You are on page 1of 4

Jeff Osvold

IB Chemistry
Crabtree
3/1/09
The Effect Temperature has on the Reaction of Alka Seltzer and Water
II. Introduction
Research question: How does increasing the temperature of water affect the rate of
reaction of alka seltzer in water?
The collision theory states that reactions are a serious of collisions from particles.
Hypothesis: If the temperature of water, in which you react alka seltzer, is increased, then
the reaction will be faster because the increased temperature increases the number of
collisions and the number of particles with enough energy to react, which increases the
rate of reaction.
III. Variables
Independent: the temperature of the water
Dependent: the time it takes for the completion of the reaction
Controlled: Beaker used, I used the same beaker the whole experiment
Stop watch, I used the same stop watch the whole experiment
Brand of alka seltzer, I didnt change the brand that I used
Thermometer, I used the same thermometer the whole experiment
IV. Materials List/Illustrations
400 ml beaker
Wire gauze
Bunsen burner

Stop watch

7 Alka seltzer tablets

Gloves (heat resistant)

Thermometer

100 ml Graduated cylinder

Goggles

Matches
V. Procedure

Bunsen burner stand/ring

Step 1->
Step 2->
Step 3->
Step 4->
Step 5->

Gather Materials
Put on goggles
Fill the beaker with 100.5 ml of water and take initial temp.
Put 1 alka seltzer tablet into the water and begin the timer simultaneously
Once the reaction has stopped and the tablet is dissolved into the water stop the
timer
Step 6-> Set up the stand and ring with the ring about 6 inches over the Bunsen burner
Step 7-> Place the wire gauze onto the ring
Step 8-> Use the matches to light the Bunsen burner and turn it to a proper flame
Step 9-> Rinse out the beaker
Step 10-> Refill with 100.5 ml of water
Step 11-> Place the beaker on top of the wire gauze and put the thermometer into it
Step 12-> When the temp. reaches 30 C remove the beaker from heat
Step 13-> Quickly repeat steps 3 and 4
Step 14-> Repeat steps 9-12 increasing the temp. reached, before removal, by 10 until 80 is
reached. (note: you will need to use the gloves once 50 is reached)
Step 15-> Clean up
VI. Observations
Degrees in Celsius .5 Time in seconds .01
Observations
18.5

59.34

30

30.59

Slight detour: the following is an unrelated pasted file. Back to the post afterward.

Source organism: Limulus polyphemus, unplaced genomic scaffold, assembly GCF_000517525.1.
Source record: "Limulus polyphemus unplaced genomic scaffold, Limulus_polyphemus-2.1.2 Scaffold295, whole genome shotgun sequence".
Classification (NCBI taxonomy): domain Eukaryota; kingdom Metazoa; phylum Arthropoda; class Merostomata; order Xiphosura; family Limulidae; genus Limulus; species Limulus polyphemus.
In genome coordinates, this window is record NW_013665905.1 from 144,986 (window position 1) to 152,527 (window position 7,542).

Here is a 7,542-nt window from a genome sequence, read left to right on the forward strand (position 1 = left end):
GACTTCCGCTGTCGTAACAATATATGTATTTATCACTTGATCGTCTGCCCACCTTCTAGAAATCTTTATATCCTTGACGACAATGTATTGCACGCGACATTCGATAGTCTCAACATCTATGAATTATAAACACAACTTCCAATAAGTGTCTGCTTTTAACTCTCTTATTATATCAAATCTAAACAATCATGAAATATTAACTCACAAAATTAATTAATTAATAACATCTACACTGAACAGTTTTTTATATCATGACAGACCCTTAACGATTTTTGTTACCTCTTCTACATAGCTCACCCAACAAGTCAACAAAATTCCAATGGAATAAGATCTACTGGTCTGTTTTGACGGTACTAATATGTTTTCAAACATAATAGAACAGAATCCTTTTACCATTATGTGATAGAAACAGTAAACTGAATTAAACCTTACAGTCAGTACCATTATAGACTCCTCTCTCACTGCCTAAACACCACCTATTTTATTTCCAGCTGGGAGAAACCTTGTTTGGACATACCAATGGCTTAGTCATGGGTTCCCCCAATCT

40

24.08

50

21.11

60

18.27

70

19.57

80

17.89

VII. Results/Analysis

Fast bubbling/fizzing, tablet eroding


slowly, bubbles rising to the top, tablet
rises to top near the end
Faster bubbling/fizzing, tablet eroding
faster, bubbles rising to the top, tablet
rises to top near the end
Faster bubbling/fizzing, tablet eroding
very fast, bubbles quickly rising to the
top, tablet rises to top near the end
Faster bubbling/foaming, tablet
eroding very fast, foaming at the top,
tablet rises to top near the end
Faster bubbling/foaming, tablet
eroding very fast, foaming at the top,
tablet rises to top near the end
Faster bubbling/foaming, tablet
eroding very fast, foaming at the top,
tablet close to top near the end
Fastest bubbling/foaming, tablet
eroding very fast, foaming at the top,
tablet remains at top near most of time

= Rate of Reaction
As an end result I found that increasing the temperature of water, being used to dissolve
alka seltzer in, will increase the rate of reaction and therefore decrease the time it takes
for the reaction to be completed. This experiment involved no calculations. The
uncertainties in this experiment were the exact temperature, exact amount of water, and
the exact time. These uncertainties could have lead to error in the reaction rate, the
reaction itself, reading on how long the reaction took.
VIII. Conclusion
Research question: How does increasing the temperature of water affect the rate of
reaction of alka seltzer in water?
My hypothesis was supported by the information and the shape of the graph proves this.
However, the graph did have an outlier point but this couldve been caused by an
improper temperature reached, improper time, or not stopping the stop watch in time. The
increased speed in the reaction was due to the increased temperature. I conclude that this
was because the increased temperature caused the molecules to move faster, thereby
increasing the frequency of collisions and also providing the molecules with the proper
activation energy. According to the collision theory, the increase of collisions speeds up
the rate of reaction as well as giving the particles the kinetic energy they need to react.
My procedure worked properly and did not have any major sources of error. This lab was

weak because of the accuracy as well as lack of data points. It could be improved by
using an electronic thermometer for accuracy and having a way to keep the water at the
exact temp. for reaction without giving it a chance to cool down. Also, by having more
data points including taking recording of rate of reaction at colder temps than room temp.